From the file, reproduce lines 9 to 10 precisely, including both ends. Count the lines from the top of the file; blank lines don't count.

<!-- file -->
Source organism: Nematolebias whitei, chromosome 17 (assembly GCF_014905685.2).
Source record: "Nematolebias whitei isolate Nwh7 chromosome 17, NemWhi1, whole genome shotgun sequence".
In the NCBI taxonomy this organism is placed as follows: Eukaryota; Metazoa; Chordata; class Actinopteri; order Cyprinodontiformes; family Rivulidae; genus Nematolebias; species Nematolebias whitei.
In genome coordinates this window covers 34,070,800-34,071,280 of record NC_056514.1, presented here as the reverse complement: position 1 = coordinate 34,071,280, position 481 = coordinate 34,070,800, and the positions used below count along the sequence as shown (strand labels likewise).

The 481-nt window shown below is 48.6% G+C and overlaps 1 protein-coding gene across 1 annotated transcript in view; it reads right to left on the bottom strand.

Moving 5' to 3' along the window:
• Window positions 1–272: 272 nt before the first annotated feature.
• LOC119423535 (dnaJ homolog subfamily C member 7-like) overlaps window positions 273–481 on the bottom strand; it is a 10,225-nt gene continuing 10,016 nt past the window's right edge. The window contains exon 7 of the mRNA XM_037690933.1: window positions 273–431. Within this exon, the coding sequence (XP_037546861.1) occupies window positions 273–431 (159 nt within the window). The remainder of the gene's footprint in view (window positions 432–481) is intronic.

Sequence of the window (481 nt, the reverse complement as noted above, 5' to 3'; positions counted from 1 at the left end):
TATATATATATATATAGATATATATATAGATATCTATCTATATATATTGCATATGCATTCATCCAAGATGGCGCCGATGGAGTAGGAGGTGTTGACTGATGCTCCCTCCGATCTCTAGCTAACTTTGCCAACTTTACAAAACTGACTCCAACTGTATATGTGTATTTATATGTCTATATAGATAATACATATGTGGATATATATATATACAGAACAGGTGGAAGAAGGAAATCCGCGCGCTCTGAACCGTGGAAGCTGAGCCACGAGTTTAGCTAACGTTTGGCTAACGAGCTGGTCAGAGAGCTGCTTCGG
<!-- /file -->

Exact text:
Sequence of the window (481 nt, the reverse complement as noted above, 5' to 3'; positions counted from 1 at the left end):
TATATATATATATATAGATATATATATAGATATCTATCTATATATATTGCATATGCATTCATCCAAGATGGCGCCGATGGAGTAGGAGGTGTTGACTGATGCTCCCTCCGATCTCTAGCTAACTTTGCCAACTTTACAAAACTGACTCCAACTGTATATGTGTATTTATATGTCTATATAGATAATACATATGTGGATATATATATATACAGAACAGGTGGAAGAAGGAAATCCGCGCGCTCTGAACCGTGGAAGCTGAGCCACGAGTTTAGCTAACGTTTGGCTAACGAGCTGGTCAGAGAGCTGCTTCGG